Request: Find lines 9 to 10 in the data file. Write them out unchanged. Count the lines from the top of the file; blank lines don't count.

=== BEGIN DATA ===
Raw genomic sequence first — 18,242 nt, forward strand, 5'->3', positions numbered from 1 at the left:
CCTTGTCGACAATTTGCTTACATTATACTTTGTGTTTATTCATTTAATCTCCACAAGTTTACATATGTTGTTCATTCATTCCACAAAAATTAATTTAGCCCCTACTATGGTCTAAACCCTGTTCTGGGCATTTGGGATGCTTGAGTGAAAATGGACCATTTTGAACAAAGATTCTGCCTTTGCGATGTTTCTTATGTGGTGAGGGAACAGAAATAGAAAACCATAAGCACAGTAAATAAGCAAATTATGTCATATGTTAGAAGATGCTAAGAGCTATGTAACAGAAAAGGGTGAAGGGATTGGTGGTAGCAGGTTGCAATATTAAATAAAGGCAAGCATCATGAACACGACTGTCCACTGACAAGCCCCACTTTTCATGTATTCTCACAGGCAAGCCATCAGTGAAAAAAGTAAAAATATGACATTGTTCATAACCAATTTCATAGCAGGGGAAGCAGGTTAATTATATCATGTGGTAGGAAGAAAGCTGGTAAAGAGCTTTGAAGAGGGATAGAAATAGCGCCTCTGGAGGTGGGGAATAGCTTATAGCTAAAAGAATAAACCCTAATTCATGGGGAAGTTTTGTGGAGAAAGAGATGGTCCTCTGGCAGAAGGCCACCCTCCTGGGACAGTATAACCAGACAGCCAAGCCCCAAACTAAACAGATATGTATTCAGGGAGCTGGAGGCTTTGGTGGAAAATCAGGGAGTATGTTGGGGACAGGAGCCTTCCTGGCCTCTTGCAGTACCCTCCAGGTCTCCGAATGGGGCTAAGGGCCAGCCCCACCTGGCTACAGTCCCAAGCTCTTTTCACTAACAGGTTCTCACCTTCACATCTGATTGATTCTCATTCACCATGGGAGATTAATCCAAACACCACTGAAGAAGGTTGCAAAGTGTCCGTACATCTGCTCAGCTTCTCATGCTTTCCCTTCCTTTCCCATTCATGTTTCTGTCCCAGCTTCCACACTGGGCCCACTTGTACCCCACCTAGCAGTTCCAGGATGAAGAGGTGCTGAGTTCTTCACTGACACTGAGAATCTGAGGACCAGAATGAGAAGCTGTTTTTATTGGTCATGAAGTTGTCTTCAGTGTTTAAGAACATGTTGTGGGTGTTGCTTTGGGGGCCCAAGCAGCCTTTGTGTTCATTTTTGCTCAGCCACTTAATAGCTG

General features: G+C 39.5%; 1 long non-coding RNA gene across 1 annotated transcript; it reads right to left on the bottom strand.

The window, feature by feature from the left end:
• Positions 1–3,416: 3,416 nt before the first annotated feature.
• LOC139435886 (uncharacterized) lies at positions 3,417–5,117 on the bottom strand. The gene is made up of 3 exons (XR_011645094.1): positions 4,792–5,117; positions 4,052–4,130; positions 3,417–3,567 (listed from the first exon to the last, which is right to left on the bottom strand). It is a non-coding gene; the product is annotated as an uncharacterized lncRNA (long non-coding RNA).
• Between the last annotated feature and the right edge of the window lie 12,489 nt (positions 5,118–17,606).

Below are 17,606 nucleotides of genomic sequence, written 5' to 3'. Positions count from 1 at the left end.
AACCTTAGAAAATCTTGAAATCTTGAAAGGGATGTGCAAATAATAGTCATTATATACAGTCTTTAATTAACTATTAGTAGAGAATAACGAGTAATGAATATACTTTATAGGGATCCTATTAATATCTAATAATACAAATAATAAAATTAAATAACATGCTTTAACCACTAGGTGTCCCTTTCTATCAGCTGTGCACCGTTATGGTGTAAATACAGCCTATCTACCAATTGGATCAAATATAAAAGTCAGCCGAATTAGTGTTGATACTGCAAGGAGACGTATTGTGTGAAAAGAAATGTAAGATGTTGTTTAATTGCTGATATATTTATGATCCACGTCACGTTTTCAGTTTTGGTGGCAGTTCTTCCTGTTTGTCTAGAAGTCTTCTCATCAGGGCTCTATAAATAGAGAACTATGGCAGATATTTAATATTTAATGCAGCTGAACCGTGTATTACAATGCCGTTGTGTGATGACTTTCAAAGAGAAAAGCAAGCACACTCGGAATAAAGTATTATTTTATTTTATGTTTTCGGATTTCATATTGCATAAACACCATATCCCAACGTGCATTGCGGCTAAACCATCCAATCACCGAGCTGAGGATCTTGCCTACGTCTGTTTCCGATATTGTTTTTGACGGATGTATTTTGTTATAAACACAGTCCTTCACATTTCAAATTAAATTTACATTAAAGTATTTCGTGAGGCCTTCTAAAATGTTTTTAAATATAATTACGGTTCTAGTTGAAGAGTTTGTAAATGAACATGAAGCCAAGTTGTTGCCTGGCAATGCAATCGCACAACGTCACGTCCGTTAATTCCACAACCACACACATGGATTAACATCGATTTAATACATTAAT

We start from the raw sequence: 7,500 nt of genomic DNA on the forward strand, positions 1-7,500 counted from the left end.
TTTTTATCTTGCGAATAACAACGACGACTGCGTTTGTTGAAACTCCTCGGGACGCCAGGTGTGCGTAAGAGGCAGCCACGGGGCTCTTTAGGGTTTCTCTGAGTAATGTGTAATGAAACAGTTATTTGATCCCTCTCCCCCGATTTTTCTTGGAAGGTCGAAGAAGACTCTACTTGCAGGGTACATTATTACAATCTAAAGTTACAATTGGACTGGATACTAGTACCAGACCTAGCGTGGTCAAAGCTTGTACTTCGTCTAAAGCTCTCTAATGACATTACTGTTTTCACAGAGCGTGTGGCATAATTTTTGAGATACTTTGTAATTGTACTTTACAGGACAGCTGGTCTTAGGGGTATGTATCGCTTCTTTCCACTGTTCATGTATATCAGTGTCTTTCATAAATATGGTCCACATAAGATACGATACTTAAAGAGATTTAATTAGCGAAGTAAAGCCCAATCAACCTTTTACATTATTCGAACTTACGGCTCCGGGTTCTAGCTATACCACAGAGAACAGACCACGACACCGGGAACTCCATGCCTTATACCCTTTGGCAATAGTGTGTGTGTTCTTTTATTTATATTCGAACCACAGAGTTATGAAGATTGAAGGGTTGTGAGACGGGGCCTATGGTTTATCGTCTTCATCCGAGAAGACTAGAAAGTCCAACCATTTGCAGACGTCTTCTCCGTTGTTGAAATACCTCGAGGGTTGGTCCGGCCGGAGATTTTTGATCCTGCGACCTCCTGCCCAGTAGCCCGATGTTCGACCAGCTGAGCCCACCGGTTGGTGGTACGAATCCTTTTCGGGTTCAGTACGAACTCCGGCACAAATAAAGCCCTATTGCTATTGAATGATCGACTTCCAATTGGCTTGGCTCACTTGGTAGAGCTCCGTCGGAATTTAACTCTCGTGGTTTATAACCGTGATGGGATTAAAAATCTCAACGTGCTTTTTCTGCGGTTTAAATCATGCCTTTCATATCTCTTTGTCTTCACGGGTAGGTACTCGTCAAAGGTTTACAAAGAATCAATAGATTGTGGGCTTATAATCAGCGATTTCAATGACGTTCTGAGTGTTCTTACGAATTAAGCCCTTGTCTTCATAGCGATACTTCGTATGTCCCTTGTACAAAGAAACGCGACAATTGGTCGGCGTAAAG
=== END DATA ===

AACCTTAGAAAATCTTGAAATCTTGAAAGGGATGTGCAAATAATAGTCATTATATACAGTCTTTAATTAACTATTAGTAGAGAATAACGAGTAATGAATATACTTTATAGGGATCCTATTAATATCTAATAATACAAATAATAAAATTAAATAACATGCTTTAACCACTAGGTGTCCCTTTCTATCAGCTGTGCACCGTTATGGTGTAAATACAGCCTATCTACCAATTGGATCAAATATAAAAGTCAGCCGAATTAGTGTTGATACTGCAAGGAGACGTATTGTGTGAAAAGAAATGTAAGATGTTGTTTAATTGCTGATATATTTATGATCCACGTCACGTTTTCAGTTTTGGTGGCAGTTCTTCCTGTTTGTCTAGAAGTCTTCTCATCAGGGCTCTATAAATAGAGAACTATGGCAGATATTTAATATTTAATGCAGCTGAACCGTGTATTACAATGCCGTTGTGTGATGACTTTCAAAGAGAAAAGCAAGCACACTCGGAATAAAGTATTATTTTATTTTATGTTTTCGGATTTCATATTGCATAAACACCATATCCCAACGTGCATTGCGGCTAAACCATCCAATCACCGAGCTGAGGATCTTGCCTACGTCTGTTTCCGATATTGTTTTTGACGGATGTATTTTGTTATAAACACAGTCCTTCACATTTCAAATTAAATTTACATTAAAGTATTTCGTGAGGCCTTCTAAAATGTTTTTAAATATAATTACGGTTCTAGTTGAAGAGTTTGTAAATGAACATGAAGCCAAGTTGTTGCCTGGCAATGCAATCGCACAACGTCACGTCCGTTAATTCCACAACCACACACATGGATTAACATCGATTTAATACATTAAT

We start from the raw sequence: 7,500 nt of genomic DNA on the forward strand, positions 1-7,500 counted from the left end.